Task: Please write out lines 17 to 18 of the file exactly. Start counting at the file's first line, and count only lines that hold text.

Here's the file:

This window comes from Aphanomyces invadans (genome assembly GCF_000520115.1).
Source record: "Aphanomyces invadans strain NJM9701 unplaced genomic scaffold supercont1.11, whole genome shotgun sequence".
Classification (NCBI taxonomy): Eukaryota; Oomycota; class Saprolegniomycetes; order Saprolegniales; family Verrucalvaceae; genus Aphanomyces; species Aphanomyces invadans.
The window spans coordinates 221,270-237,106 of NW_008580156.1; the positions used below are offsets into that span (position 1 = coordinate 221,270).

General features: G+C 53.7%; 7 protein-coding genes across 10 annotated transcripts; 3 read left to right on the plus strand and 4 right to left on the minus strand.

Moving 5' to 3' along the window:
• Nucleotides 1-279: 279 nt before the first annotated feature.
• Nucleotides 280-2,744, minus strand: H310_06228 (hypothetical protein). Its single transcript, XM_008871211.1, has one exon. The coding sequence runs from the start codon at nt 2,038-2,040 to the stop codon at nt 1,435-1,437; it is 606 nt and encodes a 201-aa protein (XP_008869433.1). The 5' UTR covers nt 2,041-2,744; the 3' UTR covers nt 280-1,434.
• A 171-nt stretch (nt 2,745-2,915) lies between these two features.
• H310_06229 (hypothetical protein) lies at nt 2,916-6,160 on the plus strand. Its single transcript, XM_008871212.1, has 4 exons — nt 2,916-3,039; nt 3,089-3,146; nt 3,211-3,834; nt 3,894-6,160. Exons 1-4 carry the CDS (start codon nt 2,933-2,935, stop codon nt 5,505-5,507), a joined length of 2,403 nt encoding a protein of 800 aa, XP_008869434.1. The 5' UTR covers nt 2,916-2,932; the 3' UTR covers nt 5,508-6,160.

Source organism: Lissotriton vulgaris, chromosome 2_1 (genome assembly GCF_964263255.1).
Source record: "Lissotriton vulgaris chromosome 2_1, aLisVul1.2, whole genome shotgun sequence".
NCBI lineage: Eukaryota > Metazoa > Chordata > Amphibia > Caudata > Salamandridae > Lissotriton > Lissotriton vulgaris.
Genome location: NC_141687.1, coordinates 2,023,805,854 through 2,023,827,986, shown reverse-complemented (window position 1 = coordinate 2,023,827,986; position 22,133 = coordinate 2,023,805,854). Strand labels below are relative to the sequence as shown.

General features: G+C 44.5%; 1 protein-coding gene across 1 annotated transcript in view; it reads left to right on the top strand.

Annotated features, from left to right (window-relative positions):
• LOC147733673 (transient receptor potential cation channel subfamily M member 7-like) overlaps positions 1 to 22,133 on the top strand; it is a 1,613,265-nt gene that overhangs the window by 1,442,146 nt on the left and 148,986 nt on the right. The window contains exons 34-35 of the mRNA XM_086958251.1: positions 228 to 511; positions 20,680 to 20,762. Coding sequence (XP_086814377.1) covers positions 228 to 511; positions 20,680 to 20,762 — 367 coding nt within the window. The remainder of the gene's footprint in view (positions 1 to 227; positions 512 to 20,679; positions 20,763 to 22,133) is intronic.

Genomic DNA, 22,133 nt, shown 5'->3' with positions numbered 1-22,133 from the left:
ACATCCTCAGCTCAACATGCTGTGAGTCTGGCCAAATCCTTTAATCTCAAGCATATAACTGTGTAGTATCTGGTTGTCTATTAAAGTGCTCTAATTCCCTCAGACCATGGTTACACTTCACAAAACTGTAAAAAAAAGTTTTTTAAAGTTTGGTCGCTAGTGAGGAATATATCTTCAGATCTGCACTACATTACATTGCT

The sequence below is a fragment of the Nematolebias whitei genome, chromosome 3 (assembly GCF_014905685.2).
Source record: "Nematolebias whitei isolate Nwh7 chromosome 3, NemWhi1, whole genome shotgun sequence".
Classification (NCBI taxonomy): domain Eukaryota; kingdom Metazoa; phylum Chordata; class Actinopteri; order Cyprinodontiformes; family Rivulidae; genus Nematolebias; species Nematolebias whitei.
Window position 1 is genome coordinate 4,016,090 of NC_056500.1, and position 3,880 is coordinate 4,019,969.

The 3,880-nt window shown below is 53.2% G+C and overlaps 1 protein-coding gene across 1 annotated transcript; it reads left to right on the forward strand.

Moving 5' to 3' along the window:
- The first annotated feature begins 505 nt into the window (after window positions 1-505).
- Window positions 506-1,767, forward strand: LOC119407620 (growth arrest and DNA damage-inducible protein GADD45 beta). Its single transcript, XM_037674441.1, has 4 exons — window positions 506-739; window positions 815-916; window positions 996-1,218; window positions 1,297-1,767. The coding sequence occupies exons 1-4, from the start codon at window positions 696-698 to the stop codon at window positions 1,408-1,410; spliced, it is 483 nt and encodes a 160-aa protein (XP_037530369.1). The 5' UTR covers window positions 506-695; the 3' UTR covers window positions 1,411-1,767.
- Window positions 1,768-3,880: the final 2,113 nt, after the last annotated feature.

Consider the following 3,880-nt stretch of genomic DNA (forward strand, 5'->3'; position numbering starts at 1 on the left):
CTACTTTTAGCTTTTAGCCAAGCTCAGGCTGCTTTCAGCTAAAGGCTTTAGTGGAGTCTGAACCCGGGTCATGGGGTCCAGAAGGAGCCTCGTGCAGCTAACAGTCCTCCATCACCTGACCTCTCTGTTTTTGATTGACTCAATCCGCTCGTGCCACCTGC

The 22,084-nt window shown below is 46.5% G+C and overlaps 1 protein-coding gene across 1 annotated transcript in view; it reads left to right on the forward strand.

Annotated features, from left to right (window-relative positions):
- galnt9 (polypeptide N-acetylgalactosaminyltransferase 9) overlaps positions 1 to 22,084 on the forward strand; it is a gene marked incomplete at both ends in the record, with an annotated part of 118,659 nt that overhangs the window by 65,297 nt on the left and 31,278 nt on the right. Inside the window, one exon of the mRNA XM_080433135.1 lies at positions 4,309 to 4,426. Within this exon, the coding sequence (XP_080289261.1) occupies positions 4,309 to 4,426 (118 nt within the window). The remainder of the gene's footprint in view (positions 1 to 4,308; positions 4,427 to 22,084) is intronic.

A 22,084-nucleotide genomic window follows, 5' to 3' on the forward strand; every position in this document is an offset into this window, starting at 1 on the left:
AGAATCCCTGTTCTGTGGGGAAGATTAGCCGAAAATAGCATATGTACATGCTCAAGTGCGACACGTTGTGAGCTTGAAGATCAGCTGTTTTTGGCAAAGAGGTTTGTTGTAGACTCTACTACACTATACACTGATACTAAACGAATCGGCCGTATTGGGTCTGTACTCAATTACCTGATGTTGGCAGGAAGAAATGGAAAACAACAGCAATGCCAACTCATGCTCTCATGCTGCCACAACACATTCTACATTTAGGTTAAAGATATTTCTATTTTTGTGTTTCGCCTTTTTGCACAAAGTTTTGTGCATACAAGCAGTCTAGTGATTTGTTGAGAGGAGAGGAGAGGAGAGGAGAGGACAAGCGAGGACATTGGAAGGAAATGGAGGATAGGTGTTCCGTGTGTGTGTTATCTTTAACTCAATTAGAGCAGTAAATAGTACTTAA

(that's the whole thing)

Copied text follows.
• LOC147733673 (transient receptor potential cation channel subfamily M member 7-like) overlaps positions 1 to 22,133 on the top strand; it is a 1,613,265-nt gene that overhangs the window by 1,442,146 nt on the left and 148,986 nt on the right. The window contains exons 34-35 of the mRNA XM_086958251.1: positions 228 to 511; positions 20,680 to 20,762. Coding sequence (XP_086814377.1) covers positions 228 to 511; positions 20,680 to 20,762 — 367 coding nt within the window. The remainder of the gene's footprint in view (positions 1 to 227; positions 512 to 20,679; positions 20,763 to 22,133) is intronic.

Genomic DNA, 22,133 nt, shown 5'->3' with positions numbered 1-22,133 from the left: